He had. He'd called Brandy back the day after he agreed, told her he wasn't sure, and maybe he could meet the guy at a friends thing first, and she'd yelled at him and called him a lovesick coward. In exactly those words. Phil has no idea what she was getting at.

"I think it'll be good for you!" Dan says, jarringly enthusiastic. "Get you out of the house. You could use some socialization."

Phil stares, because since when does Dan spout platitudes? Neither of them ever goes somewhere just to socialize anyway - they've got each other right here at home, they're good for socializing.

"Um," he says.

"Where are you going?" Dan asks.

"Don't know, really," Phil says, lost.

"Well, you look nice," Dan says.

"Thanks?" Phil says, voice pitching up a little hysterically. "Why are you acting so weird?"

"Well, I don't know how to do this, do I?" Dan says, giving up and scowling.

"I'm just going out for a few hours!" Phil says. "All you have to do is wish me luck and ask me how it went, after."

"Fine," Dan says.

Phil edges past him out the door. Dan trails after him down the hall.

"Good luck," Dan says.

"Right, yeah," Phil says. "Probably need it."

"You won't," Dan says easily. "See you when you get back."

"Uh, yeah," Phil says, and leaves with his head swirling in confusion.



Bernard prefers to go by Bernie, and he's not Phil's type, inasmuch as Phil has a type - he's short and sometimes takes a while to get a joke, which...isn't ideal, where Phil is concerned - but he's very nice and has a lovely outlook on life, and he seems to find Phil interesting, which is nice. It's a nice feeling.

After dinner, Phil invites him back to the flat to show him his small collection of action figures, because Bernie collects vinyl figurines and had asked, and they're nearly at the flat when Phil realizes what this might seem like.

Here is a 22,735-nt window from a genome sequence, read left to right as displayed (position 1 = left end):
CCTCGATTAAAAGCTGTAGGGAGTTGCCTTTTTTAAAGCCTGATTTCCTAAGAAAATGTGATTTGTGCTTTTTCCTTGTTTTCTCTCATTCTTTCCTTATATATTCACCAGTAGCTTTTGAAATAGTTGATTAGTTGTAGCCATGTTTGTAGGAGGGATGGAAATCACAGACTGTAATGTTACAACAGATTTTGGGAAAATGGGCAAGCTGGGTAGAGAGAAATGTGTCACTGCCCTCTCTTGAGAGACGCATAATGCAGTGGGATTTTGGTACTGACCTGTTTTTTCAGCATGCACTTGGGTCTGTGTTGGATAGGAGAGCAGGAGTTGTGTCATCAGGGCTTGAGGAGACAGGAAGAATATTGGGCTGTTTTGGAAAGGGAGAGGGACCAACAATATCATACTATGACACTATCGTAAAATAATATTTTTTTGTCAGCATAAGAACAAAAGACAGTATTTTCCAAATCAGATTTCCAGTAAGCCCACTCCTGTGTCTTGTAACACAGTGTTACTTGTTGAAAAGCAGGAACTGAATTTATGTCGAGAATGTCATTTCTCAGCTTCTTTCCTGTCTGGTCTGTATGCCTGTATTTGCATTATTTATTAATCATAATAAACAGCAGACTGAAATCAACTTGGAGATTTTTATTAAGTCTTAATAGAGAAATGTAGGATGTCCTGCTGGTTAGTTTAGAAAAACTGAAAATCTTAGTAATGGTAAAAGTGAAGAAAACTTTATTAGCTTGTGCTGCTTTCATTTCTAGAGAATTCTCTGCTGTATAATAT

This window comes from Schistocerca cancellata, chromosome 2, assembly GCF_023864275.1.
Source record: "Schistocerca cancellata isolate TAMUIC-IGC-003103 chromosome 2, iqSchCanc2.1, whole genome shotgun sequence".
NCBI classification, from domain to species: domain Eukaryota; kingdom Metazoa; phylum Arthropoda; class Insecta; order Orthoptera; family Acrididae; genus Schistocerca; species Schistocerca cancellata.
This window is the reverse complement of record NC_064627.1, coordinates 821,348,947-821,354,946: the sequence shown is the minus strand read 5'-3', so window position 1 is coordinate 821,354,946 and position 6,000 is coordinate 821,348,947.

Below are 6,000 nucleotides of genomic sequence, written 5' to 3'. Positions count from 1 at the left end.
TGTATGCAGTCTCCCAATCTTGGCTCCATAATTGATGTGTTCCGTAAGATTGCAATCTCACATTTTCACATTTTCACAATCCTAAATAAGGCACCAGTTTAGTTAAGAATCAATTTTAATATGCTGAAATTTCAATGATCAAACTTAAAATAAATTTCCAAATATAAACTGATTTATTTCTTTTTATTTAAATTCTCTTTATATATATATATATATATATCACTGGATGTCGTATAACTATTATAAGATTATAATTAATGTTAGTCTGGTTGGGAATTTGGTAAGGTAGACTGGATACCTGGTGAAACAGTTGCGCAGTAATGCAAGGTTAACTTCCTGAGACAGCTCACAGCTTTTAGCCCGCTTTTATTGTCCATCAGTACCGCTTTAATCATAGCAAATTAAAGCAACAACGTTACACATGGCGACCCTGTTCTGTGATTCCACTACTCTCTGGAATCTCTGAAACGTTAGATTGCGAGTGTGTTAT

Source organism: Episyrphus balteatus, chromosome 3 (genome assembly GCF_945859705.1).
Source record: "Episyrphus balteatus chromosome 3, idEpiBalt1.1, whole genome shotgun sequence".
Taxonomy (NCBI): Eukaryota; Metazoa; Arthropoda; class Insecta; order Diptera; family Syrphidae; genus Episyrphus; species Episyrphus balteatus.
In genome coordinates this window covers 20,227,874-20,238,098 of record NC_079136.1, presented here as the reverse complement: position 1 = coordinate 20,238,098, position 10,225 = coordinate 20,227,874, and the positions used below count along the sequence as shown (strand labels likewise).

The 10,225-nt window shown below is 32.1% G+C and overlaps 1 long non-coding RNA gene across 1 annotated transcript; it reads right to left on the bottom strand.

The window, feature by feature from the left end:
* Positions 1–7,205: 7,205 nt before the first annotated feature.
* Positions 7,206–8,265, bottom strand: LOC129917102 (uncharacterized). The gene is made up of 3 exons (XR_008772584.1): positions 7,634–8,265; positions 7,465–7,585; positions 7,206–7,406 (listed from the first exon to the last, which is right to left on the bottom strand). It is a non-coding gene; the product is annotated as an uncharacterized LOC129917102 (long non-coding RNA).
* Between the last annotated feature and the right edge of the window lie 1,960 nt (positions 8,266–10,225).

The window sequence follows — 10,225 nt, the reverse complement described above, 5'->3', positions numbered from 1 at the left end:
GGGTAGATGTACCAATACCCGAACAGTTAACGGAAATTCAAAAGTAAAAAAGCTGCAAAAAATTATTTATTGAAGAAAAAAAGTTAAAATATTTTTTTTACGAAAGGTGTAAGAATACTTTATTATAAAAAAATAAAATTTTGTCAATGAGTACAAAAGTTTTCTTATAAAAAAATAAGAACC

"Um," he says. "I really wasn't suggesting anything—" He waves a hand around and hopes the abstract gestures get his meaning across.

"I know," Bernie says earnestly, so that's okay.

The key sticks in the lock, and Phil's already discovered Bernie doesn't see the humor in self-deprecation, so as he jiggles the door open he tries not to make a joke about how ridiculous it always looks when he or Dan has to do this.

When he gets the door open, Dan has come halfway down the stairs, alerted by the defectively loud lock of Phil's return. Since normally he won't get up at Phil's arrival unless there's food on offer, Phil guesses he really must be interested in how the date went. He's staring at them, though, and not looking terribly welcoming.

"This is my flatmate, like I told you," Phil says. "Dan, this is Bernie."

"Nice to meet you," Bernie says, bobbing his head on the other side of the doorway because Phil hasn't stepped aside to let him in.

"Bernie," Dan says. "What kind of name is that?"

"Dan!" Phil yelps, because Dan's never rude, but Bernie just laughs. It comes out awkwardly, but Phil appreciates the effort.